Is Bob Dylan the greatest artist of our time?
Probably, if you use three recognized criteria: sustained creative brilliance, influence on others, and length of career. Oddly enough, his main challenger could well be Andy Warhol, not known for originality but whose concepts have inspired a myriad of cultural movement from Hip-Hop Music to Facebook.
From the start Dylan was like a sponge – appropriating influences across the spectrum from folkie Woody Guthrie to rocker Buddy Holly.
When he got to New York in 1961 he threw himself into the Folk renaissance and became friends with Liam Clancy from whom he learned Dominic Behan’s Patriot Game. Recognizing the song’s brilliance Dylan adopted its template for his own anti-war anthem, With God On Our Side. Luckily for him the aggrieved Behan had himself employed a traditional melody, The Merry Month of May. Dylan never made the same mistake again.
He found his own creative voice by spending months in the New York Public Library poring over every available newspaper of the American Civil War period - distilling not only subject matter but speech patterns and cultural trivia. He emerged poet laureate of the “old, weird America” as Greil Marcus termed it.
Despite huge success he totally cast aside the Woody Guthrie mantle by teaming up with members of the Paul Butterfield Blues Band at the Newport Folk Festival in July 1965 thereby creating Folk-Rock.
However, no one was prepared for the sheer aural and lyrical brilliance of Like a Rolling Stone when it was released that same month and many of us have spent a lifetime aspiring to its standard. Back then “singles” clocked in well under the three minute mark, but Rolling Stone was over six – it even contained a number of “mistakes” with the inexperienced Al Kooper playing well behind the beat on the Hammond B3 organ.
Dylan didn’t care. A groundbreaking song demanded an innovative hook. He urged the producer to turn up the organ and changed the course of music.
I once had the same manager, Elliot Roberts, who assured me that “there is nobody quite like Bobby Dylan” – he cared nothing for critics or indeed anyone else. The man just liked to play, if he ran out of major markets look elsewhere; that’s how they came up with staging concerts in minor league baseball parks.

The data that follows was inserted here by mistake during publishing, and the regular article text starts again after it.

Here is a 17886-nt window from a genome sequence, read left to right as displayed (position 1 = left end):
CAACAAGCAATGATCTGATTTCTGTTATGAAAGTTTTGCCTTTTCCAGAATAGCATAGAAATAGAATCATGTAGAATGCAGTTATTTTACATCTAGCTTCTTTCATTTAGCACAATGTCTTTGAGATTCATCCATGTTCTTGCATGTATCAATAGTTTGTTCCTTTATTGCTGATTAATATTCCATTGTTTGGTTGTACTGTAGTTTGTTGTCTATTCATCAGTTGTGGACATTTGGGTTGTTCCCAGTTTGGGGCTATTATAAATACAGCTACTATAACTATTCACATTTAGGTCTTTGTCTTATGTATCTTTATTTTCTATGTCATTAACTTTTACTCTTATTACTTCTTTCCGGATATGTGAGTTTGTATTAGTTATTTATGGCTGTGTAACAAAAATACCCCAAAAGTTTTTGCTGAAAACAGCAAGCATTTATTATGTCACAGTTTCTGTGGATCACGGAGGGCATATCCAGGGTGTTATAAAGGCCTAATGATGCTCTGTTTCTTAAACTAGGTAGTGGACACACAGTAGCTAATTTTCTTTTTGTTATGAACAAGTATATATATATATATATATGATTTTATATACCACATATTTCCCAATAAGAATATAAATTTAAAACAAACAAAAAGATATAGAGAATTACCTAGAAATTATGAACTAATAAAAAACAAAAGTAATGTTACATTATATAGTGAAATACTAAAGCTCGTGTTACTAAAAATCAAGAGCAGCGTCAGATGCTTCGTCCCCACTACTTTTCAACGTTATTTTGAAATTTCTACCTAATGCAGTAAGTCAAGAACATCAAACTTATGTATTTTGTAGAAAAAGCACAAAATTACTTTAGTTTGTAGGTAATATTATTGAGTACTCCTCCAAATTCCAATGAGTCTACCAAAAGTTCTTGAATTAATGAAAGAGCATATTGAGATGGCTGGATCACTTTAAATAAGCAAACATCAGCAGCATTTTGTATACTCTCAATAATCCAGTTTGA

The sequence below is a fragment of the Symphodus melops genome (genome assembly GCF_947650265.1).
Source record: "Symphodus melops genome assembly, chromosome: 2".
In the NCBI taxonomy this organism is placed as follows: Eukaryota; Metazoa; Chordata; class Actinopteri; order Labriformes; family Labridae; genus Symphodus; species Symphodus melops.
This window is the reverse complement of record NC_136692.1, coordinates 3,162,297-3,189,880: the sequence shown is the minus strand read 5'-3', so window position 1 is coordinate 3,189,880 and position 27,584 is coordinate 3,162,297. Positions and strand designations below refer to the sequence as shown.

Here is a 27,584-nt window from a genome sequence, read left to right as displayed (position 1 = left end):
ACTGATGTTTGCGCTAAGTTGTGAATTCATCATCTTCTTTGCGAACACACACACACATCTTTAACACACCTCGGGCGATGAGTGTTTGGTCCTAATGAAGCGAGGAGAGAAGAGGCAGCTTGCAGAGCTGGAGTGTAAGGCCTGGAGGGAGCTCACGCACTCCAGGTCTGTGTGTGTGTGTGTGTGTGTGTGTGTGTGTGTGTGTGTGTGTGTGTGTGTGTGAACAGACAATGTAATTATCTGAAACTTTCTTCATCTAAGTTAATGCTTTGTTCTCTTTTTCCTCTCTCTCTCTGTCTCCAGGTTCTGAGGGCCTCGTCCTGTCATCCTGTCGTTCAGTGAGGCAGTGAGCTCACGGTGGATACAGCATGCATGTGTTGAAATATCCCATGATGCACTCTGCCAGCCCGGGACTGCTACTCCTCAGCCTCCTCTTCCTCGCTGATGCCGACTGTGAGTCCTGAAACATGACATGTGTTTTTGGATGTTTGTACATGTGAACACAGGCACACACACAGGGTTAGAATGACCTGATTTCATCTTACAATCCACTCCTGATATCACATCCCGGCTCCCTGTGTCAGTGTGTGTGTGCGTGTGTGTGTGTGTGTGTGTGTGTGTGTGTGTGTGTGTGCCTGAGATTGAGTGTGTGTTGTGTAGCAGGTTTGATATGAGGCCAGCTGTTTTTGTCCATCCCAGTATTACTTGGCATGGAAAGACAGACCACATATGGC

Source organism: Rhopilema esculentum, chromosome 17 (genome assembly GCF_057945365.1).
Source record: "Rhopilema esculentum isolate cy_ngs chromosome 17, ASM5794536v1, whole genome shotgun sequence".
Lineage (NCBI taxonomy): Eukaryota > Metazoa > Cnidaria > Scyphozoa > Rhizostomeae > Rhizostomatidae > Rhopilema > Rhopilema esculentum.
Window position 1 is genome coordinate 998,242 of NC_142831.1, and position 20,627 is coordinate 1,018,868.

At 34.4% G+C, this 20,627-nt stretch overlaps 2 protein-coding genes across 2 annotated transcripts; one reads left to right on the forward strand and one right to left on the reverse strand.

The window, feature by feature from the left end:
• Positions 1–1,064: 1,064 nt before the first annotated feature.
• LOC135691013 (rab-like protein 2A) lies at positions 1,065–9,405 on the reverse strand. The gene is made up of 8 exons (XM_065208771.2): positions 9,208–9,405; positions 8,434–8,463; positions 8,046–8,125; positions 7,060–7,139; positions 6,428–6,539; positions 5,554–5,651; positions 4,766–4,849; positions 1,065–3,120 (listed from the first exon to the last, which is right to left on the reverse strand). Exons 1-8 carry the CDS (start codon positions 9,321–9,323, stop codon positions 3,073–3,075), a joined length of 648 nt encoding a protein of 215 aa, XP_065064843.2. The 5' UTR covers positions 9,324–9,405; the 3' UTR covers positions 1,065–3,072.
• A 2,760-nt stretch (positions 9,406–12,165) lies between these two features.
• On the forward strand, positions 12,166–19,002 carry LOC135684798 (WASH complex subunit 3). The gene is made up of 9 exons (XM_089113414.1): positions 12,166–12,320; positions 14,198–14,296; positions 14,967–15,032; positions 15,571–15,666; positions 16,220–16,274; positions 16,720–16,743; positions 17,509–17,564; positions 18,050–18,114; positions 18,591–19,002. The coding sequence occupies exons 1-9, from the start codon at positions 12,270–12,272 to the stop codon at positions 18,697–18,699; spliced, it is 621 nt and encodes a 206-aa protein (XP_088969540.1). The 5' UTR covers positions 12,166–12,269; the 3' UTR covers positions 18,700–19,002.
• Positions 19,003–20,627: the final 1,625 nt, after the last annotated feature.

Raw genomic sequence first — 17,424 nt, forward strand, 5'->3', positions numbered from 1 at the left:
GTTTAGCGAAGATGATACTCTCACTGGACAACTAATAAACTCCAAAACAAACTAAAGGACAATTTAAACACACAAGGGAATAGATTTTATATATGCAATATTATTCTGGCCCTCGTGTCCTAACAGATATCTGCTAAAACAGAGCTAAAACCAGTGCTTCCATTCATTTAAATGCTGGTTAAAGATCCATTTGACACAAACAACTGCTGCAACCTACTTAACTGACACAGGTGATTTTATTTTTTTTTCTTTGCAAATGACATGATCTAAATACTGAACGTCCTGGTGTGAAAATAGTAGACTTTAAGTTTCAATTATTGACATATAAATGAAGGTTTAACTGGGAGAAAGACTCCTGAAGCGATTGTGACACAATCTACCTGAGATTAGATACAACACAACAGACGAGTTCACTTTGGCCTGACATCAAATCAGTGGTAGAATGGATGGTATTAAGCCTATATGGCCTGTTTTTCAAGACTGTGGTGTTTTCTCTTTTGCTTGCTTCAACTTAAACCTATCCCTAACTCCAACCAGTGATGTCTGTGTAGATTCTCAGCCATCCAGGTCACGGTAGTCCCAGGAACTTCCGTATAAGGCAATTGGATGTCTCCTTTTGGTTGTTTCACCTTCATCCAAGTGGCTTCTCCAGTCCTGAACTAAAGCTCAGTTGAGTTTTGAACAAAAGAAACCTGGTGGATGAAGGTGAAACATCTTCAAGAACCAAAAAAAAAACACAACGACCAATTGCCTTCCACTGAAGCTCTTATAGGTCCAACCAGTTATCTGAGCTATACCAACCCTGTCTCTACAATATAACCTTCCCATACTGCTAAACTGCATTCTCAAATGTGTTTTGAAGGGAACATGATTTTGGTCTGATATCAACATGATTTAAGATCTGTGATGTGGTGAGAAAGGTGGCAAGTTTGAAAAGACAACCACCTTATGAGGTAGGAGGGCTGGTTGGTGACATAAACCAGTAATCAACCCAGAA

Dylan’s been an icon for over 50 years now but he reinvents himself often on a nightly basis. At a Radio City show I only recognized Like a Rolling Stone during the second chorus – and that’s a song I’ve performed hundreds of times.
Like another semi-recluse, Neil Young, Dylan is leery of mass exposure, valuing creativity before all else. At the height of his fame in 1966 he retired to Woodstock - sick of celebrity and being viewed as the new Jesus.
But even in the solitude of the Catskills he combined with The Band to produce musical magic as demonstrated by the recent release of the Full Basement Tapes. On even a cursory listen you can hear an artist delving into the weird music of America’s past as an impetus for a further creative jump forward.
I went to a Dylan show in Bridgeport last summer. I hadn’t seen him since the Radio City gig twenty years previously; I was probably one of the few people who enjoyed his performance.
He no longer plays guitar – apparently suffering from arthritic fingers – he ether sings out front or from behind a keyboard. He dressed like a 19th Century prairie preacher, never acknowledged the audience and performed few of his expected standards. Most songs appeared to be of a recent vintage – all showed flashes of brilliance.
I worked my way up to the front of the stage – not hard as many were drifting towards the exits. This didn’t seem to bother Bobby in the least. His band, as ever was great. And so was he.
As far as I know he didn’t perform Like A Rolling Stone, or perhaps he did; but it hardly mattered. He was still the man, challenging, shape shifting, forever the joker and the tramp. Go see him while you can – they don’t make the like of Bob Dylan any more.